Researchers at the University of Lund in Sweden have developed a hydrogel that mimics the body's natural peptide defenses to prevent and treat infected wounds. The new treatment benefits from a double action that neutralizes bacteria and reduces inflammation.
Wound infections that result from diverse injuries such as burns or surgical intervention can increase the risk of systemic complications, such as sepsis, and be difficult to treat due to antimicrobial resistance which is increasingly prevalent worldwide, point out the scientists who developed the new gel.
"The ability to effectively heal wounds is key for our survival in evolutionary terms. There are peptides in wounds that defend against bacteria and prevent their toxins from causing inflammation. The gel is based on these natural defense mechanisms and has had a dual effect -- by both preventing as well as treating wound infections," explains Artur Schmidtchen, a professor of dermatology and venereology at the University of Lund, who participated in the research.
An alternative to antibiotics
The authors of the study, which has been published in Science Translational Medicine, insist on the need to find alternatives to treatment with antibiotics, which are too often administered and only partially effective. "Antibiotics and antiseptics kill the bacteria but do not affect the subsequent harmful inflammatory process. Another problem is that the active substances in today's antiseptic wound treatments often are toxic and harmful to the environment. We have not seen this with our active substance, and it also kills multi-resistant bacteria," points out Professor Schmidtchen.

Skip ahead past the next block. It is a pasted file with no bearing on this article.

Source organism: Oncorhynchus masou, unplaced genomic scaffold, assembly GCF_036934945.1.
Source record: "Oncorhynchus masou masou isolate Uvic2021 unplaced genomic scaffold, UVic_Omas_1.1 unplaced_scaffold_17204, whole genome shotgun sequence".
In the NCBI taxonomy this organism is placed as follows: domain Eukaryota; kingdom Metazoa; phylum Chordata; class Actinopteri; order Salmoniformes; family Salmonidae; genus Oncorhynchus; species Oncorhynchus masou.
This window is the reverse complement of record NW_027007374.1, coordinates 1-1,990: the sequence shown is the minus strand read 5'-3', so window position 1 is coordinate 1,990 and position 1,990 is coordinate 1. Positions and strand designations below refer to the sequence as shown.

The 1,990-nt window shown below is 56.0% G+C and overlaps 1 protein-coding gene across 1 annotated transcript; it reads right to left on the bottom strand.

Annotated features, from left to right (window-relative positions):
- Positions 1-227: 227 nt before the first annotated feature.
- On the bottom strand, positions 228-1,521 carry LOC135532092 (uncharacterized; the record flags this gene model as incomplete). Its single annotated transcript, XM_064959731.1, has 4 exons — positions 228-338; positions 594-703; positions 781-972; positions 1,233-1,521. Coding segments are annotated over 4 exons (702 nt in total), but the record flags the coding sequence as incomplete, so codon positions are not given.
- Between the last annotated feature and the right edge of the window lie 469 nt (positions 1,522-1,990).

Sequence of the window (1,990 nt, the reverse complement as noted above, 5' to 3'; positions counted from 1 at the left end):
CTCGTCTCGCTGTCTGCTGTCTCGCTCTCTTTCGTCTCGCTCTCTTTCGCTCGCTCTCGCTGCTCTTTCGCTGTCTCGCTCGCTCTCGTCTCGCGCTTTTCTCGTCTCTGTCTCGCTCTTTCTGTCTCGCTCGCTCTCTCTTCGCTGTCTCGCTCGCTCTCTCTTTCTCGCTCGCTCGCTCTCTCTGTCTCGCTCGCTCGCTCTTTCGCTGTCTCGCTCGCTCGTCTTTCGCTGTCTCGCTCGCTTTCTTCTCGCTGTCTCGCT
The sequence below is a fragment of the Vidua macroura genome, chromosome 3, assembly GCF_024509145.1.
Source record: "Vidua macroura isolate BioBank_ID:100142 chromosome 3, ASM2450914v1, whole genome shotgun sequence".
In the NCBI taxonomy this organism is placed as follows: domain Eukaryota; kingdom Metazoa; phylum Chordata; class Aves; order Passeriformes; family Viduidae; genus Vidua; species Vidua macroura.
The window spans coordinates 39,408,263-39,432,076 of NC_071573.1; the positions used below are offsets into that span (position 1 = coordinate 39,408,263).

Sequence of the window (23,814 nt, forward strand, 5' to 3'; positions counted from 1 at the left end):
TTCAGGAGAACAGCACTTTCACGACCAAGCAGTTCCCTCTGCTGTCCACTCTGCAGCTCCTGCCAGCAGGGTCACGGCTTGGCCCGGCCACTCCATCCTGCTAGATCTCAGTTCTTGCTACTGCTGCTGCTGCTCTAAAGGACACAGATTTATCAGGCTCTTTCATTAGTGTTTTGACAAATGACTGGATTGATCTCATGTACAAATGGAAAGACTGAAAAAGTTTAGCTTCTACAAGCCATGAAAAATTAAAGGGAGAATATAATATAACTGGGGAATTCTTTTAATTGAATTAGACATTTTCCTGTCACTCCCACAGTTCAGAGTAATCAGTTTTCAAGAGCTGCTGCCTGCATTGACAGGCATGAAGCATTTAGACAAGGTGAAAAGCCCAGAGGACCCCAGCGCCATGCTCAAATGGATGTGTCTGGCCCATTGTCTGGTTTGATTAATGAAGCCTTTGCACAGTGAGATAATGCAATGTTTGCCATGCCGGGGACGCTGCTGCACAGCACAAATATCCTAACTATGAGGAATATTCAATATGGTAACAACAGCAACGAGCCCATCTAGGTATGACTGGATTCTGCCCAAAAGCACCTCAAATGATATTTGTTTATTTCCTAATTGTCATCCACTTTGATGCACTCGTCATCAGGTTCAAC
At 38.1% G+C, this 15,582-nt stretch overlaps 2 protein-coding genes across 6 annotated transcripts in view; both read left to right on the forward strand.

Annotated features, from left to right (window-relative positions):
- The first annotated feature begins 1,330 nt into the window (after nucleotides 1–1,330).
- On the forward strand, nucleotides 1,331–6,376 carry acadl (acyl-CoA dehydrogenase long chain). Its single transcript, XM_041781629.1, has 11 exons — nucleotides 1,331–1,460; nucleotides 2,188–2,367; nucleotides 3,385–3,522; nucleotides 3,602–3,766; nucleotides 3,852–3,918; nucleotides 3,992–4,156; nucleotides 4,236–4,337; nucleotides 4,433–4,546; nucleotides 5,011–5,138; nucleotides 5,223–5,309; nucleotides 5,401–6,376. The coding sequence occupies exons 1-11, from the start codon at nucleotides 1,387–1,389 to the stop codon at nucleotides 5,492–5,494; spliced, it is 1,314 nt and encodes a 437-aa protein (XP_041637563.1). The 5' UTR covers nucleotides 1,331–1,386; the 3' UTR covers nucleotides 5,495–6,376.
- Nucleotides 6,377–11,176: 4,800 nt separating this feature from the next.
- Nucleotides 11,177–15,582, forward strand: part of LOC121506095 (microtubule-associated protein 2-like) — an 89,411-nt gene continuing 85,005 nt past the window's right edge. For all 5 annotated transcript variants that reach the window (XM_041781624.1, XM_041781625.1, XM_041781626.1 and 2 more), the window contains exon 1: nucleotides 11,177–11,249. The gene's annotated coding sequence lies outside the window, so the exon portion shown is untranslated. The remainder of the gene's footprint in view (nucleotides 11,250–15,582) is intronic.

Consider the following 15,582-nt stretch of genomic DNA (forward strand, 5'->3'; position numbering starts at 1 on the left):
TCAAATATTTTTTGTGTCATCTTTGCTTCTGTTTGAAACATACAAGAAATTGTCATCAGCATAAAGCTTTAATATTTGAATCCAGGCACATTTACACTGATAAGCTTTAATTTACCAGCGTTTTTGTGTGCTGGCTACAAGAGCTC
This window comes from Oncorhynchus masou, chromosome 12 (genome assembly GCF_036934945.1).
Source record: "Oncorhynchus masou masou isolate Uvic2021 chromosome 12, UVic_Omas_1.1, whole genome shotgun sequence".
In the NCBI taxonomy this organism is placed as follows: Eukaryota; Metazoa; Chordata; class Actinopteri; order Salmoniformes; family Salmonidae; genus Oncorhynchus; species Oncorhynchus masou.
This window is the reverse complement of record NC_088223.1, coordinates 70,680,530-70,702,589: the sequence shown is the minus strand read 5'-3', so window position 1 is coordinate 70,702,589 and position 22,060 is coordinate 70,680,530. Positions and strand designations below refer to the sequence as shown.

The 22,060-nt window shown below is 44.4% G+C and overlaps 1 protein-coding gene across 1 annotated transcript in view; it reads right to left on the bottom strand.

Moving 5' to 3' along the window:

In addition to its antibacterial properties, the gel developed by the team of scientists reduces inflammatory response within 24 hours of treatment. "We have designed a whole new type of treatment that uses nature's own principles by not only killing bacteria but also acting as an immune-modulator," confirms Manoj Puthia, a researcher at Lund University and the lead author of the study.
The next step for the scientists is to have the gel approved for use in clinical studies involving burn patients. "We will also look into the possibility of developing new peptide-based drugs for eye infections and infections in other internal organs. It could become a new way of treating both infection and inflammation without using antibiotics," points out Artur Schmidtchen.